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Former Editor of the NY Times Speaks in Honor of Free Speech Week
Seton Hall > News & Events 

David Jones“You shine a light in a dark corner and sometimes you see things wiggle that the government doesn’t want you to see.” That’s how David R. Jones, former National Editor of The New York Times, described what he learned in his 14 years with the paper, when he spoke at Seton Hall University on Tuesday, October 23, to commemorate Free Speech Week.

Jones urged the audience of students and faculty, to never take for granted the First Amendment. In his experience with The New York Times, he has met with lawyers on numerous occasions to discuss the risks of running certain stories as well as seen reporters go to jail for not revealing sources. Jones brought the audience into a reality that is not often discussed, a reality for the media that the general public does not always see.

As editor for the NYT, he often had to ask himself if the story he was looking at was worth the consequences that would come with it. He noted first hand, that the government, on many occasions, sued the publication, and that advertisers pulled their ads all of the time because of stories that did not favor them.

Out of the many times the government attempted to prove threats of National Security were apparent through the stories portrayed in the paper, in Jones’ opinion, that threat was never real. “Everyone should stand up for what they believe in” said Jones. “Truth in this country is a defense,” he continued.
Jones began his career at Penn State University where he majored in journalism. After a quick two year run with the Air Force, he began reporting in New York and Pittsburgh for the Wall Street Journal. He expanded his career when he accepted the position of National Editor and even went on to become Editor of the National Edition. With a cohesive journalism background, the retired editor went on to pass along some key advice for the students in attendance.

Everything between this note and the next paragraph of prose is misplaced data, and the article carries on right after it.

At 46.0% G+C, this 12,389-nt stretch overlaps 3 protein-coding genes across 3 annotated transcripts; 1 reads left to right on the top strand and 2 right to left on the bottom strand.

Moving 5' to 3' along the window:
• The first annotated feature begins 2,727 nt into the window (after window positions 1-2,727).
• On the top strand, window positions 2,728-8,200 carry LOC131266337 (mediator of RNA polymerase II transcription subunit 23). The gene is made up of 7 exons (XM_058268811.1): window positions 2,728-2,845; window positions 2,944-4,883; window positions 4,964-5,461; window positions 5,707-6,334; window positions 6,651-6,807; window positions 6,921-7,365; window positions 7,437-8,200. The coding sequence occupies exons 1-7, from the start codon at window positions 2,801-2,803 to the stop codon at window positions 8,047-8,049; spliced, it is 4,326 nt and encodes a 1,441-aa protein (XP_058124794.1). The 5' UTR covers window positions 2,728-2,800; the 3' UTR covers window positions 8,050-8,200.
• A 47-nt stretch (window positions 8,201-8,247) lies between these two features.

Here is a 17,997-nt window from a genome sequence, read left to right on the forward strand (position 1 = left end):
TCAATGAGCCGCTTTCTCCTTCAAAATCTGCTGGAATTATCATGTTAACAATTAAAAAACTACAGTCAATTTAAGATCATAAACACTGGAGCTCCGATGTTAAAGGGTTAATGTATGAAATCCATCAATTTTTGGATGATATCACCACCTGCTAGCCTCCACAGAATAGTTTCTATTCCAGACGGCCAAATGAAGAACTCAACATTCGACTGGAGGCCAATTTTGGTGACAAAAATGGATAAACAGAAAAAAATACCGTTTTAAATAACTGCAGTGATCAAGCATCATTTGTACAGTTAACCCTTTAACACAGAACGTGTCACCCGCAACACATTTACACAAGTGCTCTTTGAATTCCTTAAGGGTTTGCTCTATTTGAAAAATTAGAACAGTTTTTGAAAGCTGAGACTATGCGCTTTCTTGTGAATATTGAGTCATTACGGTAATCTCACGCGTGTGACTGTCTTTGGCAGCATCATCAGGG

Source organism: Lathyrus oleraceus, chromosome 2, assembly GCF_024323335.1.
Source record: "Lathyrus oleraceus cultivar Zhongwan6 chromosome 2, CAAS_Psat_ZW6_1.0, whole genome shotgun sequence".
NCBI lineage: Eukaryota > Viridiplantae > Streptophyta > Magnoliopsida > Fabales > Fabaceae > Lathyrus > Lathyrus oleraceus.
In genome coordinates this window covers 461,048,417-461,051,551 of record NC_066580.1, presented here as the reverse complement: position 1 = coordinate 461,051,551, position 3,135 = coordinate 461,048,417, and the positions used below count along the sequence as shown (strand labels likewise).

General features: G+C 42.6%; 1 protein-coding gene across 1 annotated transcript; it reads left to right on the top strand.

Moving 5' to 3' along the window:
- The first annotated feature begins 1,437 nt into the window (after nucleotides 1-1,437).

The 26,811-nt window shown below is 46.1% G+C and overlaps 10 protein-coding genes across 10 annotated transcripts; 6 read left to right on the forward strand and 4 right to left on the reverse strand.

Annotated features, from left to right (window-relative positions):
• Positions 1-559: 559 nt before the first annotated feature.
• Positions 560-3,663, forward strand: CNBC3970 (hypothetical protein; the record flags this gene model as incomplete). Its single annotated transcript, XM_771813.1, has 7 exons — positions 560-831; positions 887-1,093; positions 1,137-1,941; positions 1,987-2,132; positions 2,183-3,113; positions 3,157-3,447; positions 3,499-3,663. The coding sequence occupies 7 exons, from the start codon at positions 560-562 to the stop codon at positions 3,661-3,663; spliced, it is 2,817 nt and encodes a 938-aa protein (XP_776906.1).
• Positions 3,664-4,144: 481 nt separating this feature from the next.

“Approach reporting with skepticism” Jones noted. He advised that accuracy and truth always is the first priority of the media. “There has always been tension between being right and being first.”

He went on to tell students that to make it in the field, you have to be adventurous and be open to new opportunities. During the tenure of his career, he found himself covering news not only in New York and Pennsylvania but also in Detroit and Washington. He went on to point out that anyone seeking to make it in the field should have some sense of curiosity.

Through his personal experiences and advice, everyone in attendance gained an in-depth insight into the world of journalism and how to be successful in it. “Don’t miscount luck or good fortune,” Jones urged, “Be prepared when good fortune comes around.”

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